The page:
There on the bumper is the tiniest mark ever, a flea bite, the mom thinks.

“You did that?!” The dad has the youngest son’s upper arm in his hand and has dragged the boy to the car. He is yelling and his voice carries in the quiet morning. “Goddamn it!”

“David, that’s not necessary.” The mom feels those hot circles on her cheeks, brings her hand to her neck.

“Oh, this is necessary, Julie. Your son did this!”

“Of course he’s our son, of course I know that.” She is trying so hard to keep the tremble out of her voice, to keep her throat from closing up. Too many times to count she has felt as if she has four sons, her husband just another one of them. She will head to the tennis court after this. She will hit her anger out against the wall so that her sons won’t see it.

Now, though, she must use her calmest, quietest voice. She knows how to handle conflict and unruly people; she will model it for her youngest since his father cannot. “He will apologize for that. Certainly.” She looks at the, yes, fat, not very pretty, out-of-control woman kneeling before her silly mid-grade silver car, and smiles her close-lipped smile, showering the woman with love and compassion. “He’s just a kid. You know boys! I’m sure he didn’t mean it.” And she attempts to wrap her arms around her youngest son, though he has jerked from his dad’s grasp and is taking cover behind her. She wonders, then, if she should hug the woman instead, simply gather all the woman’s ugly, flabby largesse into her arms and bring the whole crazy thing to a nice, comfortable end, establishing her expertise.

But the woman stands up and crosses her arms over her large bosom. “I saw him. He did mean to do it. I saw him take aim.”

The mom feels blood in her ears and the skin of her neck, itchy and hot. She wants to pick up that vagrant rock and pitch it precisely at the woman’s ridiculously large, pale forehead. Wants her to bleed and lose bits of scalp and skin and grey matter; wants to take a whole chunk out of the insolent fuck and then enlist her son to pummel the rest of the car with rocks. Finish the job!

“Well how could you? You had your eyes on the road, right?” And she smiles instead. She feels David looking at her and knows that he has that look on his face, the one that is equal parts shocked, incredulous and tired. She has never deserved that look. Ever.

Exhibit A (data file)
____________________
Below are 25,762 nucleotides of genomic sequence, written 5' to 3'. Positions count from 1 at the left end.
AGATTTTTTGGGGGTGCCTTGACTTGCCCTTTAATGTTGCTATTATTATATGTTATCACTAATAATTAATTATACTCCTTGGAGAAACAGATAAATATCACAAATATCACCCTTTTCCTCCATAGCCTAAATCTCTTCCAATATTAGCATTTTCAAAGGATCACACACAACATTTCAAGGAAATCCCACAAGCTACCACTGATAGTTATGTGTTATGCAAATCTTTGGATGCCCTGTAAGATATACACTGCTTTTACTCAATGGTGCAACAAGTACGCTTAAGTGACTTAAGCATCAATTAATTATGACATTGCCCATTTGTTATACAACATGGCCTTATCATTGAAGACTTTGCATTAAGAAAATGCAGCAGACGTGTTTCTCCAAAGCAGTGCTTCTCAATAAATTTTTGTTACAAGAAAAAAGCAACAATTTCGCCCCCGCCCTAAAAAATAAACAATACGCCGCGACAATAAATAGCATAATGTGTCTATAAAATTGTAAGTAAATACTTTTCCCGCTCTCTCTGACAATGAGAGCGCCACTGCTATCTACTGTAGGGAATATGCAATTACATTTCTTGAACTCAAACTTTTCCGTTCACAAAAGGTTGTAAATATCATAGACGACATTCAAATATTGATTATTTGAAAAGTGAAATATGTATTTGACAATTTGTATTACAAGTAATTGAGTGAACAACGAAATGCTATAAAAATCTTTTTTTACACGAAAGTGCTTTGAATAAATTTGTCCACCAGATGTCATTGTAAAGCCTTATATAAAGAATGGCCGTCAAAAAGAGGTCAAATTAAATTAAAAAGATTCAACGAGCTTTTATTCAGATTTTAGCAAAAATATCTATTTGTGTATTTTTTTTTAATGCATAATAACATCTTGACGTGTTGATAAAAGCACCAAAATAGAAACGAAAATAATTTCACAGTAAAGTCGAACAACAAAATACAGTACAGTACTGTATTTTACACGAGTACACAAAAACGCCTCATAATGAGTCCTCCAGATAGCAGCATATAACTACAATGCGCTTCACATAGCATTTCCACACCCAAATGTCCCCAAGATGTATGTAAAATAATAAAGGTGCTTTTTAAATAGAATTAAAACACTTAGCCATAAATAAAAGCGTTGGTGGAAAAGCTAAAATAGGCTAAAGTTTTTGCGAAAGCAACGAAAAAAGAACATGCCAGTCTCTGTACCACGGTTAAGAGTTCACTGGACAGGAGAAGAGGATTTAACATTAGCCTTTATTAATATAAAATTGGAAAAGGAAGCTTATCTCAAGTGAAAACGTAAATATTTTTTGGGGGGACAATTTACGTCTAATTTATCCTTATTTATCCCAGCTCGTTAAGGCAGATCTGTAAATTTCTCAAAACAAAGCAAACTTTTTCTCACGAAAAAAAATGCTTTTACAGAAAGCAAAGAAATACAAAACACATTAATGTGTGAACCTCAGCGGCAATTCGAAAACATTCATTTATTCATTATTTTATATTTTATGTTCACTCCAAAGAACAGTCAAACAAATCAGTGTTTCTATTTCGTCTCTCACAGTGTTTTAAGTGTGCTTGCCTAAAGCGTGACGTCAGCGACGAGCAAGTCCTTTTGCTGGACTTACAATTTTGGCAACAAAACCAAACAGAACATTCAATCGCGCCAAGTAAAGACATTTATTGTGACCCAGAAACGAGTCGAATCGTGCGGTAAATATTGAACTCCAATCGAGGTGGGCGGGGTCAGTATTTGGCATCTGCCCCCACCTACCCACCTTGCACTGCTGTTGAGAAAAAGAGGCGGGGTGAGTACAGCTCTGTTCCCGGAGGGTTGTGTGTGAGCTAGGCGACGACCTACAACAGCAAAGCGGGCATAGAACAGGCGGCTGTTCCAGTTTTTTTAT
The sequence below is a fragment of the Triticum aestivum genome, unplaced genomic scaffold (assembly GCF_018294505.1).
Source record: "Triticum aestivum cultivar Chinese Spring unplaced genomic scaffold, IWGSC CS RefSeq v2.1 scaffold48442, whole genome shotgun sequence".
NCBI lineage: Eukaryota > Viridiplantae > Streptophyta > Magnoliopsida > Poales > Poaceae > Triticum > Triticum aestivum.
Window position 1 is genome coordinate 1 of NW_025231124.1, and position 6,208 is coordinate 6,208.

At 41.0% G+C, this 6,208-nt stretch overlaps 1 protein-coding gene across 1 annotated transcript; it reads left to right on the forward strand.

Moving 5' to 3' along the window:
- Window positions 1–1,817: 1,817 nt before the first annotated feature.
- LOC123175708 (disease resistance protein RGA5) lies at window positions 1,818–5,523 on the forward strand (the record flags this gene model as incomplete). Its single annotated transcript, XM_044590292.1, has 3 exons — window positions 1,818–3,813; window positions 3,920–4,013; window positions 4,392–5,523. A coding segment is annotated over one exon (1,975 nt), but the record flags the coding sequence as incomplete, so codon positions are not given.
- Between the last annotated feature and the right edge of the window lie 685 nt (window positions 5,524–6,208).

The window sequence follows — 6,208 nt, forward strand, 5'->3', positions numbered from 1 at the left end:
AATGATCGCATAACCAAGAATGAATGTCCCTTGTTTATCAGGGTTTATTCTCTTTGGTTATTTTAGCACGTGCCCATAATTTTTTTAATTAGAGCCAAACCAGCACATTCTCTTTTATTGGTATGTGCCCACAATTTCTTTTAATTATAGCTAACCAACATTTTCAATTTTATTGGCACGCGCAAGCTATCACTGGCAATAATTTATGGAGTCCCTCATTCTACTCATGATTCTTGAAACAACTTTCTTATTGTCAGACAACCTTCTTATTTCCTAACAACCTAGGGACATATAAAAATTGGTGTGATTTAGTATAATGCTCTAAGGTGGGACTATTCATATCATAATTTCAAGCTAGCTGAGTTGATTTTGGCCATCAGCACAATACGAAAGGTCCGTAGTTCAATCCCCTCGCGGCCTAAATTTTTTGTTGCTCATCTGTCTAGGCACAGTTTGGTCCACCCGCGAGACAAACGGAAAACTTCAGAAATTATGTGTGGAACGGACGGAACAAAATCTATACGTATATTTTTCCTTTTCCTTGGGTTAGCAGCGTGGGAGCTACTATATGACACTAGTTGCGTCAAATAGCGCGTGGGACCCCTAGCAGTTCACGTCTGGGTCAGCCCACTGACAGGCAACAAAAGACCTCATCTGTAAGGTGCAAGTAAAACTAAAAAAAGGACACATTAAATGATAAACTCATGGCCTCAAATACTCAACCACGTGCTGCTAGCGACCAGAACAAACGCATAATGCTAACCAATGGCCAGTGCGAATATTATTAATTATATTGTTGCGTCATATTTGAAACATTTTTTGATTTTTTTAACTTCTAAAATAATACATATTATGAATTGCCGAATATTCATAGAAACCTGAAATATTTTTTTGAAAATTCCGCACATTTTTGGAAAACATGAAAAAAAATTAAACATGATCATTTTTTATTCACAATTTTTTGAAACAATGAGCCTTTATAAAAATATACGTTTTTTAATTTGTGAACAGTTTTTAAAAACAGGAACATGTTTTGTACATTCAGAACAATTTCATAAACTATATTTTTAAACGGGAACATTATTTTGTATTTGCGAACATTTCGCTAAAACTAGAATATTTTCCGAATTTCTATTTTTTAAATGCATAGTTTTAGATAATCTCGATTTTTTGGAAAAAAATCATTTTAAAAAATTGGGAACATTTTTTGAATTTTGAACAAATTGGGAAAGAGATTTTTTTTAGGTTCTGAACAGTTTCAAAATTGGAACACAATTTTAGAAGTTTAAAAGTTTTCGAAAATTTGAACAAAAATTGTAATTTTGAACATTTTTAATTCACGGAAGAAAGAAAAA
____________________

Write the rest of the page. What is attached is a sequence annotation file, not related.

The woman stares at her, sighs loudly, and then shakes her head, turns to the car and says matter-of-factly, “You’ve got trouble there. Better keep an eye.”

As the family drives off, calmly, something momentarily breaks in the mom, but later she acknowledges that it was simply defense, of herself and her son. The defense her husband wasn’t and never is willing to give.

She picks up her knees, hurdles the low curb; feels her feet slam against the pavement. She reaches the car and hits the trunk with her fist. Again. She’s screaming as it speeds up and turns. “No! YOU better keep an eye! YOU! YOU! You and your stupid family!” She runs after it until it is gone, and then she stops. The middle of the road. A mourning dove, a crow. A leaf blower somewhere. Her heart is pounding. Her forehead and upper lip are sweaty, her armpits damp. A single drop of sweat is sliding down her chest between her breasts, under her bra. Her neck is so very itchy.

When she returns, her husband and son are standing in the lawn, watching her. The middle son is there now too, back a ways by the door. David’s look doesn’t surprise her, but she thinks that her youngest son will smile at her in awe and admiration when she reaches them. She is instantly, uncontrollably sad to see that he looks surprised and a little scared, which quickly turns into the insolence that she, at least, recognizes and that comforts her with its familiarity. We are back, she thinks. All is well. I have done what I had to do.

“Wow,” David says quietly and turns back to the house. She kneels and hugs her youngest son.

“These things happen.” She leans back and smiles at him, regrets for a quick moment that he must see her face a little sweaty. She rubs her forefinger over her upper lip. He squints his eyes and pushes out of her arms. He scowls. She’s hot and smells. “But it’s ok. It’s all ok.”

When she arises she takes her deep breaths, closes her eyes for a second to find her center, dusts off the dirt from the knees of her jeans, and tells herself that now it’s just another beautiful day; unfortunate beginning, but so be it. She, at any rate, is better, trying harder, more powerful, than that woman and her puny little family sitting like dullards in their silver Honda Accord. That she can forgive and move on and smooth over and not create turmoil where none needs to be. That life is simply a matter of choosing the high path, of positivity and right action. At all costs, of love and joy and perfection.


Sommer Schafer received her MFA from San Francisco State University in 2013. She has stories in Frigg, Fiction, Ninth Letter, HobartGlimmer TrainSanta Monica Review, Room, and others. She lives with her husband and two children in San Rafael, California, and co-edits The Forge Literary Magazine. Visit her at www.sommerschafer.com.